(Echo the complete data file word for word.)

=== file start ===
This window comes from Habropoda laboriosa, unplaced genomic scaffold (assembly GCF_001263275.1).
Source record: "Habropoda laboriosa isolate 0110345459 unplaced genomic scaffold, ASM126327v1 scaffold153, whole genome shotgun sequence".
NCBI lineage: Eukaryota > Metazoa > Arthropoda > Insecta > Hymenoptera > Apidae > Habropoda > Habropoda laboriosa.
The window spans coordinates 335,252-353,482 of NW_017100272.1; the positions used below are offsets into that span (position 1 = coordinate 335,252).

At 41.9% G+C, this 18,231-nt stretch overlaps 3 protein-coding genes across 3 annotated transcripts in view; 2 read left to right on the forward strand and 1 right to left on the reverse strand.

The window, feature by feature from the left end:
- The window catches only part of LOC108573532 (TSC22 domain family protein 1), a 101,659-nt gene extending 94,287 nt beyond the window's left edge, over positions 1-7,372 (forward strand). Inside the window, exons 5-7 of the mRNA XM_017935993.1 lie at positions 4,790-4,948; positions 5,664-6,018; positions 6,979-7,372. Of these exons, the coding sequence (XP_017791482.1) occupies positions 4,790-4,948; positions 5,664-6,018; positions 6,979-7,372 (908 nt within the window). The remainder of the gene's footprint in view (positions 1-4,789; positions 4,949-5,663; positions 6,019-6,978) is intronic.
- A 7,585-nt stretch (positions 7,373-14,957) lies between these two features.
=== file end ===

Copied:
This window comes from Habropoda laboriosa, unplaced genomic scaffold (assembly GCF_001263275.1).
Source record: "Habropoda laboriosa isolate 0110345459 unplaced genomic scaffold, ASM126327v1 scaffold153, whole genome shotgun sequence".
NCBI lineage: Eukaryota > Metazoa > Arthropoda > Insecta > Hymenoptera > Apidae > Habropoda > Habropoda laboriosa.
The window spans coordinates 335,252-353,482 of NW_017100272.1; the positions used below are offsets into that span (position 1 = coordinate 335,252).

At 41.9% G+C, this 18,231-nt stretch overlaps 3 protein-coding genes across 3 annotated transcripts in view; 2 read left to right on the forward strand and 1 right to left on the reverse strand.

The window, feature by feature from the left end:
- The window catches only part of LOC108573532 (TSC22 domain family protein 1), a 101,659-nt gene extending 94,287 nt beyond the window's left edge, over positions 1-7,372 (forward strand). Inside the window, exons 5-7 of the mRNA XM_017935993.1 lie at positions 4,790-4,948; positions 5,664-6,018; positions 6,979-7,372. Of these exons, the coding sequence (XP_017791482.1) occupies positions 4,790-4,948; positions 5,664-6,018; positions 6,979-7,372 (908 nt within the window). The remainder of the gene's footprint in view (positions 1-4,789; positions 4,949-5,663; positions 6,019-6,978) is intronic.
- A 7,585-nt stretch (positions 7,373-14,957) lies between these two features.